Problem 2: probably the easiest to address, but with our sessions limited (pretty strictly) to one hour blocks (during which we must also have lunch), what can we do to capture the suggested flow of a DW “session”? So far, I’ve started with a PvE type encounter just outside the dungeon (portray a dangerous world), then some guards outside the entrance, and now they’re in the first room (so far, an hour and a half — I may have spawned too many skeles on ’em…). This has taken 4 1-hour sessions (with a half hour of the characters doing some PC vs. PC stuff for half of one, but hey, 3 bonds fulfilled), and a few of them have enough exp to level up (one maybe straight to level 3). I had another encounter planned before the boss / cathedral, but this 4 hour mark seems to be where standard DW would say to trigger the “End of Session”. That’s really my question: in a series of disjointed 1-hour blocks, with occasional players drifting in and out, how do I know when to do the “End of Session” stuff?

Bonus problem: My cleric (‘s player) doesn’t feel very useful, even after/during the encounter with skeletons – and I can understand why, he just does his “turn undead” move, and stands there not getting hit and providing minimal protection to other characters he’s adjacent to. I thought this would be my “be a fan of the players” thing for him, but it was very underwhelming as it played out. I’m aware of a Priest playbook out there somewhere that’s supposed to improve on the cleric mechanically, but would rather stick with the core one if I can. Advice?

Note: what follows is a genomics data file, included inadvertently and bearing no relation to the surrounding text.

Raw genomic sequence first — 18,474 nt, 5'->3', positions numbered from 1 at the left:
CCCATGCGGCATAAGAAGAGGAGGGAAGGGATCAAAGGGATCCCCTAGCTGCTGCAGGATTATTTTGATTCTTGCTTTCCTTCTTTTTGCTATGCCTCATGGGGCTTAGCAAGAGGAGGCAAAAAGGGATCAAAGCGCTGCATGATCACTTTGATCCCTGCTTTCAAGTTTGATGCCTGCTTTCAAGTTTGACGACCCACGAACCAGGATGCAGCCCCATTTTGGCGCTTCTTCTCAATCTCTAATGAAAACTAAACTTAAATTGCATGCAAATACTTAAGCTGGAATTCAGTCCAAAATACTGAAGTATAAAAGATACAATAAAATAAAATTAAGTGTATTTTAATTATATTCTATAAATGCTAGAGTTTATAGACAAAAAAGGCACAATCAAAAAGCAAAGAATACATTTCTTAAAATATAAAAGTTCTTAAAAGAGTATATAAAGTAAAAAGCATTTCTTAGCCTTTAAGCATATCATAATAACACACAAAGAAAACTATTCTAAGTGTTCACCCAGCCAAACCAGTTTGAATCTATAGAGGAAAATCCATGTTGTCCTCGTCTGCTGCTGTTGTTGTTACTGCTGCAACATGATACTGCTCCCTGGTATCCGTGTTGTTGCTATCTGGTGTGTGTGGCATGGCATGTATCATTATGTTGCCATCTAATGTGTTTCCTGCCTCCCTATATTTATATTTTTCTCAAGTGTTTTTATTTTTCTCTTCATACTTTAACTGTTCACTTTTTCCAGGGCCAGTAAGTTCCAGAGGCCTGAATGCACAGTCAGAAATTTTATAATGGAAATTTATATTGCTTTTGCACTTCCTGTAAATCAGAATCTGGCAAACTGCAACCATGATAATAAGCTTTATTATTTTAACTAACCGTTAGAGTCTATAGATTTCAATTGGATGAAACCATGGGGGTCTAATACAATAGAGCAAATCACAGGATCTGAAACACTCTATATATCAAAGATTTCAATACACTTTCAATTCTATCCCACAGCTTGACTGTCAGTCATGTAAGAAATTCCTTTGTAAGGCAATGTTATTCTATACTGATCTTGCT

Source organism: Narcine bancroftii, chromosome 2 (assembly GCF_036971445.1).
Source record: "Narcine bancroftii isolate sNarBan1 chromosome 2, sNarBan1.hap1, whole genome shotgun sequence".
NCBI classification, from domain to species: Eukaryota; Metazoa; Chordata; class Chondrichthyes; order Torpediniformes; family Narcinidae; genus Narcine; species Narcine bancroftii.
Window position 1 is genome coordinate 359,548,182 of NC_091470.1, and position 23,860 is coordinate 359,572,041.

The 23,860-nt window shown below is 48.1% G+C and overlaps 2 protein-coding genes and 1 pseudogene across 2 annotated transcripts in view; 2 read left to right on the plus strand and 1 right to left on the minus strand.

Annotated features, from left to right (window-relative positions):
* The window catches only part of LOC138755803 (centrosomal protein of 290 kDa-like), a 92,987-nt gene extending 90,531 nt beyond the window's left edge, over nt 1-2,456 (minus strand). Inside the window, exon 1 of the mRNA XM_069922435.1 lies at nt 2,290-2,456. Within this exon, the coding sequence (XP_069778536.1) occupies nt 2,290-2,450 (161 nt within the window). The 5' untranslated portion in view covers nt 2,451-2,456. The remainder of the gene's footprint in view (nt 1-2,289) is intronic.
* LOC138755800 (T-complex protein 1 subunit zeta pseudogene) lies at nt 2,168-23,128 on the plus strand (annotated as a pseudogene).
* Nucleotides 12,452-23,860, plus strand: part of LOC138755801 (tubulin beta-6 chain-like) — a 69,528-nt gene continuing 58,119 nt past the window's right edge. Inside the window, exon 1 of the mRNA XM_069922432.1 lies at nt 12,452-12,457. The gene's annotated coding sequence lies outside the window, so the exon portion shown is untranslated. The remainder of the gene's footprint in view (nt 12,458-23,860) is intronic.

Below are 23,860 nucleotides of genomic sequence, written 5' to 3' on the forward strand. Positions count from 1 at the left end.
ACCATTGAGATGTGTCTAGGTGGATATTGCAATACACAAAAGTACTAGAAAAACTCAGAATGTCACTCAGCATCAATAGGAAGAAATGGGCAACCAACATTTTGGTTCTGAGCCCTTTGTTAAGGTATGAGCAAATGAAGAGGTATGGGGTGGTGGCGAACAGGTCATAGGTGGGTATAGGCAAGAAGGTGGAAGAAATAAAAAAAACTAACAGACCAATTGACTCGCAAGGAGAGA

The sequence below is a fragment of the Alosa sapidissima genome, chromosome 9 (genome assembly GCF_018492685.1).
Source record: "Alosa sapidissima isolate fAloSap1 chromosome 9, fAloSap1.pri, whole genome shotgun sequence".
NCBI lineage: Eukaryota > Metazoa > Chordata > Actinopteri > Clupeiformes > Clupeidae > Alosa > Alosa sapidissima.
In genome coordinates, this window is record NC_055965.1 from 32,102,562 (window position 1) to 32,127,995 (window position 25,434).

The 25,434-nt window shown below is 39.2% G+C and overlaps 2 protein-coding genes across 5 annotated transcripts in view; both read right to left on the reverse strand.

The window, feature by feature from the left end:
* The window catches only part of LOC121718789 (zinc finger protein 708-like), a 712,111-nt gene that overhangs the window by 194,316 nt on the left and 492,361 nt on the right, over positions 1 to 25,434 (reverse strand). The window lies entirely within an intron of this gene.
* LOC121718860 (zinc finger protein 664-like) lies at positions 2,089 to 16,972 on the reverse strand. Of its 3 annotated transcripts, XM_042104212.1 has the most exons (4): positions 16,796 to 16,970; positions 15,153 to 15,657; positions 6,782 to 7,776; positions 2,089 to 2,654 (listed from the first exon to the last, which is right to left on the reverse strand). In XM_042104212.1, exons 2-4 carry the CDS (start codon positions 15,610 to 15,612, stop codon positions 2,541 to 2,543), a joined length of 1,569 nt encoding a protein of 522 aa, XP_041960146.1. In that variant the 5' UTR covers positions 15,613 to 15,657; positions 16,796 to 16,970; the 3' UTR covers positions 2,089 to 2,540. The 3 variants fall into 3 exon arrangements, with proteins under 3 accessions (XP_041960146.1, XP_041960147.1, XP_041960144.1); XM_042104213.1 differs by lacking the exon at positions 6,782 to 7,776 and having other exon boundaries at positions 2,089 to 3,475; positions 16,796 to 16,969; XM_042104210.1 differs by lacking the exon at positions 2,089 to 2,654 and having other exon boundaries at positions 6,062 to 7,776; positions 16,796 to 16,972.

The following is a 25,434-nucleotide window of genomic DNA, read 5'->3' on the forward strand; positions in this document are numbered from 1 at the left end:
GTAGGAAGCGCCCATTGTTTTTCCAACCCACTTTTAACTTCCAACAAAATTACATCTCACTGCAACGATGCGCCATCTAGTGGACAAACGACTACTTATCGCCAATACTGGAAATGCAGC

I know this is a bit of a ramble, so edits and updates are likely… Thanks in advance!

15 thoughts on “Need advice for running DW with non-ideal / standard RL constraints…”

  1. One campaign I played in had a mechanic where characters faded into and out of the mist pervading the land unpredictably; this was very useful for smoothing over continuity problems when circumstances are like yours.

  2. Regarding combat and player utility in general, it’s helpful to remember that DW is fiction first. This means there is no such thing as a ‘combat encounter’ per se and you can choose to zoom in/out on combat as just one flavor of danger. If it starts to become uninteresting, let the battle end and fast forward. You all have a lot of power to shape the fiction and situations can resolve without burning through all the monster HP.